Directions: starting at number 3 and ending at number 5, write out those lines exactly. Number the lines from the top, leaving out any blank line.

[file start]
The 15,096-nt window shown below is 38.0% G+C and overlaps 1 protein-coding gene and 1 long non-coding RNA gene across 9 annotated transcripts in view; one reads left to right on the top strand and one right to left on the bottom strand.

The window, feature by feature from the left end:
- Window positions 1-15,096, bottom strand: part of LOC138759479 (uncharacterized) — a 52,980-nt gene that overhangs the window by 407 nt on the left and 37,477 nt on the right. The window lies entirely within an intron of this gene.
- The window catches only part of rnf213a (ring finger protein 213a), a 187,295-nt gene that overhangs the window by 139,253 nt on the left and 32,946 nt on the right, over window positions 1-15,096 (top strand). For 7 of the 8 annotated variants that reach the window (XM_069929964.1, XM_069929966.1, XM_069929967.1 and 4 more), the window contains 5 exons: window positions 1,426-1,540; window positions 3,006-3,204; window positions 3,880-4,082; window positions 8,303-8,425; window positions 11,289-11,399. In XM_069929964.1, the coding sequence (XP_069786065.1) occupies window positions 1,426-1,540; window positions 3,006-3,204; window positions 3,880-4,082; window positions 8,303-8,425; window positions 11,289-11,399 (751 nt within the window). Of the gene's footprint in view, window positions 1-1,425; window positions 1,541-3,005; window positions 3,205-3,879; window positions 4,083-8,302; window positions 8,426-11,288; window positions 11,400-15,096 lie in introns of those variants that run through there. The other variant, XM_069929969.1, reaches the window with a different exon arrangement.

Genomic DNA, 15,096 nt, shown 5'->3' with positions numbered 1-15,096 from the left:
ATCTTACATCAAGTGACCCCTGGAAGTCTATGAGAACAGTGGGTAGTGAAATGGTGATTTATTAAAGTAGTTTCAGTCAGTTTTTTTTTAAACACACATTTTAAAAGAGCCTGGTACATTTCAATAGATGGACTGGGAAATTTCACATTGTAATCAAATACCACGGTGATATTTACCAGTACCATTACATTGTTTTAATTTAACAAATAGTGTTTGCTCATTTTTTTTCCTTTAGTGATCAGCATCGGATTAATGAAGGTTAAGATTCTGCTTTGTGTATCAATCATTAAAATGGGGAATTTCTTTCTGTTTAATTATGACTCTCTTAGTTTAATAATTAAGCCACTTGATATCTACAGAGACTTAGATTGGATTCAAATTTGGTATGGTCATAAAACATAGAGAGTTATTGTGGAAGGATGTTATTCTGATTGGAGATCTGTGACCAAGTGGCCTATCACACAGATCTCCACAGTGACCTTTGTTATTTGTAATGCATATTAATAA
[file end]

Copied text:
- Window positions 1-15,096, bottom strand: part of LOC138759479 (uncharacterized) — a 52,980-nt gene that overhangs the window by 407 nt on the left and 37,477 nt on the right. The window lies entirely within an intron of this gene.
- The window catches only part of rnf213a (ring finger protein 213a), a 187,295-nt gene that overhangs the window by 139,253 nt on the left and 32,946 nt on the right, over window positions 1-15,096 (top strand). For 7 of the 8 annotated variants that reach the window (XM_069929964.1, XM_069929966.1, XM_069929967.1 and 4 more), the window contains 5 exons: window positions 1,426-1,540; window positions 3,006-3,204; window positions 3,880-4,082; window positions 8,303-8,425; window positions 11,289-11,399. In XM_069929964.1, the coding sequence (XP_069786065.1) occupies window positions 1,426-1,540; window positions 3,006-3,204; window positions 3,880-4,082; window positions 8,303-8,425; window positions 11,289-11,399 (751 nt within the window). Of the gene's footprint in view, window positions 1-1,425; window positions 1,541-3,005; window positions 3,205-3,879; window positions 4,083-8,302; window positions 8,426-11,288; window positions 11,400-15,096 lie in introns of those variants that run through there. The other variant, XM_069929969.1, reaches the window with a different exon arrangement.

Genomic DNA, 15,096 nt, shown 5'->3' with positions numbered 1-15,096 from the left: